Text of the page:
Hi! I'm Aini. I WAS a Workaholic.

On one of my first jobs, I worked as a marketer, PR chick, event planner all rolled into one. I remember putting in all that I had and then some into the job.

I was pulling ridiculous hours that I hardly saw the sun on weekdays; 13 – 14 hours at the office about 3 – 4 times a week on business-as-usual days. But when event season came, which was really generally every other week, I would be leaving the office at 6pm with my heels to the venue and immediately continue work at the event until 11pm to 3am.

I was constantly thinking about work, while in the shower, while out with friends, while on dates with the then-boyfriend-now-husband. ‘Can I get the magazine to give us a two-pager feature?’, ‘Did I remember to get the samples back for the next shoot’, ‘Is the ad submission deadline for Tatler tomorrow or next week’, ‘Has the printer confirmed our order for the three hundred invitation cards’, ‘Will the supplier remember to bring the par can lights?’, ‘Did I send out the event workflow to everyone?’. I was a machine missing an off switch.

Thinking back, the whole experience gave me a lot of anxiety even when I didn’t realize it at the time. My heart would pound so loud and my breath would involuntarily quicken whenever I think about work. I also remember being forced by friends to take a 4-day holiday. Just 4 days away from technology; no email, no phone signal. I thought my head was going to explode worrying over what was happening to my inbox the whole time.

I would also often have terrifying work nightmares that it would keep me awake at night. My sleep deprived state of mind was exhausting me not just mentally, but emotionally and physically as well and it was giving me so much anxiety that I needed a sleep app to sing me lullabies and white noise just so I could rest.

Not any part of the above is an exaggeration. I know it sounds overwhelming and yes, I can confirm that it definitely was, but here’s the kicker; I absolutely loved it. I loved the energy, the valuable experiences, the crazy steep learning curve, the amazing opportunities. I loved how great I was at my job and how my colleagues had the same drive and together we were an unstoppable powerhouse. It was an incredible few years and until today, I owe a large chunk of my professional principles and work ethics to that job and the mentors I had.

So there, I was a workaholic and oh how I wore my workaholism badge with utmost pride and honor. I unfairly and ignorantly scoffed at those who went home on time or had to take hours off work to tend to a sick child (now that I'm a mom myself, I apologize to all parents! Never again!). All I wanted to do was prove myself to be worthy of my first awesome job. So, I pushed myself so hard, rode on the proverbial high of my achievements for as long as I could, but alas, eventually and inevitably, I fell off the edge. All semblance of balance slowly but surely, disappeared out the window. And there I was, before I was even 30, I was burned out. I knew it would eventually happen but when it actually did, it still caught me by surprise. It seemed like just overnight, I lost my touch, and the passion for what I was doing just withered away and this stopped me in my tracks, forcing me to evaluate my life and not just make a career shift but a mindset shift as well.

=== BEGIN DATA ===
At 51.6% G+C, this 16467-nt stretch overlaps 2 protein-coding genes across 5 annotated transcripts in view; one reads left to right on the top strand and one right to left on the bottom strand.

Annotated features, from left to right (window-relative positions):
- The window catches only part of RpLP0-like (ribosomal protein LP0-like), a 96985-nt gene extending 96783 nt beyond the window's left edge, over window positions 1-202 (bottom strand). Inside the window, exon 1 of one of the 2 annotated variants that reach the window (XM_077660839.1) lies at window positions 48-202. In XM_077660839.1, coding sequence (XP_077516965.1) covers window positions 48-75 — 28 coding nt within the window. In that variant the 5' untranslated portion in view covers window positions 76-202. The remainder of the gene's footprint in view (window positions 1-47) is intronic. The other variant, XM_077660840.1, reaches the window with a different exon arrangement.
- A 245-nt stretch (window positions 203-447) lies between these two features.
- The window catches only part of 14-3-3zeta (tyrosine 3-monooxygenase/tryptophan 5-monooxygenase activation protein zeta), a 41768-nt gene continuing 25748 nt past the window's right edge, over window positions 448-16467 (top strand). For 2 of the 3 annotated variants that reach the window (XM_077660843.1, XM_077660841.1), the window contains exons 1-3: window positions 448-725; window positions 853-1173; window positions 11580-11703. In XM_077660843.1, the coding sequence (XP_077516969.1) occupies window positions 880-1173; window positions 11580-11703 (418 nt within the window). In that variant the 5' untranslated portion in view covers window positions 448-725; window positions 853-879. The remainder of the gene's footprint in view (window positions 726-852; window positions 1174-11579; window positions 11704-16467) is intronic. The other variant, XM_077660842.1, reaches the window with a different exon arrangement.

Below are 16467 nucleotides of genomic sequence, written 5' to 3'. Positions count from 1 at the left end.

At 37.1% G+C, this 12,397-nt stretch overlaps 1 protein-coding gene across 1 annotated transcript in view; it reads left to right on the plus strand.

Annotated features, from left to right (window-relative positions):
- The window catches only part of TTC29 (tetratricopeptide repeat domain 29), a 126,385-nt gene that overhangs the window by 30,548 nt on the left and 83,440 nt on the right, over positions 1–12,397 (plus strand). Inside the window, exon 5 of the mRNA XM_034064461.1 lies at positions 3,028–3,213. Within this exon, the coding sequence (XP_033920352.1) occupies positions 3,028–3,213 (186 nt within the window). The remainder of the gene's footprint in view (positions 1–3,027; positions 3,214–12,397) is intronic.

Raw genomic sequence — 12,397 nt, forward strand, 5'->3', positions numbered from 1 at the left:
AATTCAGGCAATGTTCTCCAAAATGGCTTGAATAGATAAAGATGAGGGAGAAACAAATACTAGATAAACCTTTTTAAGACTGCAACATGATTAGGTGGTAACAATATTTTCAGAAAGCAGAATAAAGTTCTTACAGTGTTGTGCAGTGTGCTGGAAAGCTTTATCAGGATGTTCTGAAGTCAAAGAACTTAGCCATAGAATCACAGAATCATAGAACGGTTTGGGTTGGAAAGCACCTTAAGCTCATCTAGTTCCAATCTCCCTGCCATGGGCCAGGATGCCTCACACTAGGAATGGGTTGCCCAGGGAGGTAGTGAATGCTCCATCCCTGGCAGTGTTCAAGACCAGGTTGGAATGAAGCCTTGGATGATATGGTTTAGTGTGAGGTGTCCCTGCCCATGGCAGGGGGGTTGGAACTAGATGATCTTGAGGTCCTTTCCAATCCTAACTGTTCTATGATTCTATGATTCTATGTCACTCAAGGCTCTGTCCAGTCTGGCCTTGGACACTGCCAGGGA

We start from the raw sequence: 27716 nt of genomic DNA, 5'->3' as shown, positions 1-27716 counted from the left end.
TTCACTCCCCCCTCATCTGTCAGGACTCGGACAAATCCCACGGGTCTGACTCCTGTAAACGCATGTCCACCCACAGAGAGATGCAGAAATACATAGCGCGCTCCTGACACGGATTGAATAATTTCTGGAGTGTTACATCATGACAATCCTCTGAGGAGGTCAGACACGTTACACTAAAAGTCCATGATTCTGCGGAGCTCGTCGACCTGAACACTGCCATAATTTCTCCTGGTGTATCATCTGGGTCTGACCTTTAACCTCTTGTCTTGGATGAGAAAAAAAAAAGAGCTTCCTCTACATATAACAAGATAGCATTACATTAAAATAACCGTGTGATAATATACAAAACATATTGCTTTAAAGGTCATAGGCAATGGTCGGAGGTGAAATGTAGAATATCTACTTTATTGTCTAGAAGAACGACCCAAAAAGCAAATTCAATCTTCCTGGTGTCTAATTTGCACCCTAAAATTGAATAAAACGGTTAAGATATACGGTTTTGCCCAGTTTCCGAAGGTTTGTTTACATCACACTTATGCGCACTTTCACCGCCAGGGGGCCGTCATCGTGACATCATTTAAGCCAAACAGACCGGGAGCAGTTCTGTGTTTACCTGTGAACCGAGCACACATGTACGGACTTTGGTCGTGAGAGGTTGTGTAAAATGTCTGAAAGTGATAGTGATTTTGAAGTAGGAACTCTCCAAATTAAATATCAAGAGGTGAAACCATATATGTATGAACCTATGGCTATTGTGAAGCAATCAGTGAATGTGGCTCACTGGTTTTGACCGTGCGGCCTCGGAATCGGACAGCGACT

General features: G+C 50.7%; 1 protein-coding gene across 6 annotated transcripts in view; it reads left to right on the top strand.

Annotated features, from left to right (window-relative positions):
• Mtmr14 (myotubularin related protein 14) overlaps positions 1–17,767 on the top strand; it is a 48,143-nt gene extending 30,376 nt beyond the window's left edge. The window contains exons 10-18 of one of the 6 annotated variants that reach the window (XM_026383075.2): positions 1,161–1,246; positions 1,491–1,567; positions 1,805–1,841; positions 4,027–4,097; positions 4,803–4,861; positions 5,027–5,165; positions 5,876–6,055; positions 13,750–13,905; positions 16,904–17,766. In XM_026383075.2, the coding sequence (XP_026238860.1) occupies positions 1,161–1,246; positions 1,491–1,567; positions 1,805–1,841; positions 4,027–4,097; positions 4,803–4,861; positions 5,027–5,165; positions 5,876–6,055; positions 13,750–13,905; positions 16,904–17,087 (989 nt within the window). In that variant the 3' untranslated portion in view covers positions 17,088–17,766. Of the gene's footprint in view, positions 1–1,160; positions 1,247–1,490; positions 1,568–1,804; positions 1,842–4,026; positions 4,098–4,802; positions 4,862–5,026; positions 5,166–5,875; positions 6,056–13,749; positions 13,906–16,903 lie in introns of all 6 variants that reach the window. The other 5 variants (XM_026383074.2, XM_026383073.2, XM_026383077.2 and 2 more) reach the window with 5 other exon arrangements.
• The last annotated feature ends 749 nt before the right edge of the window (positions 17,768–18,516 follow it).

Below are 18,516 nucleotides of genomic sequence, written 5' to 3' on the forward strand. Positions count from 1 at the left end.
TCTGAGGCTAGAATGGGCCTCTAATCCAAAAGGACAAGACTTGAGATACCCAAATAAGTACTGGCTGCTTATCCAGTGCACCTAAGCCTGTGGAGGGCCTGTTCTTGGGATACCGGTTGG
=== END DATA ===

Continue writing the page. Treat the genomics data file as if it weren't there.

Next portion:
Now, slightly older, after mulling my earlier years over, I have discovered that my workaholic tendencies were really self-perpetuated. Yes, I had to earn my wings but I did not have to go to the extent of almost killing myself every single day in the process.

Thankfully, professionally and personally, I do feel that I am at a much better place now and am actively working on practicing work life balance. Here are some of the things which I have learned along the way;

  1. You can still continue be an achiever without burning the midnight oil every single day. Maximize the dedicated 8 hours of your day on work and save the emergency after hours for fires that need to be put out. Believe me you’ll need it.
  2. My productivity level has increased because I am now refreshed and holistically happy as I get to spend the balance of most of my evenings and nights with my beautiful 2 year-old daughter and my loving husband.
  3. Loving what you do professionally does not mean that you would need to always compromise your personal time. Just practice good time management, you can leave on time and hit the gym/cook for your family/play with your cats. Go ahead guys, do you.
  4. Good daily rest gives me better clarity and allows better focus and this results in the best quality deliverables.
  5. You really only have ‘Three 8s’ so why not use them wisely: 8 hours for work + 8 hours for family and yourself + 8 hours for sleep.
  6. You need not sell your soul nor stomp all over your personal life to climb the career ladder. Do it smart and do it right. Don’t steamroll your life all the way to the top.

Lastly and most importantly, success comes at a price, there’s no question about it. But, how you pay that price is up to you.

"When you’re gone would you rather have your gravestone say, ‘He never missed a meeting?" Or one that said, ‘He was a great father.’" — Steve Blank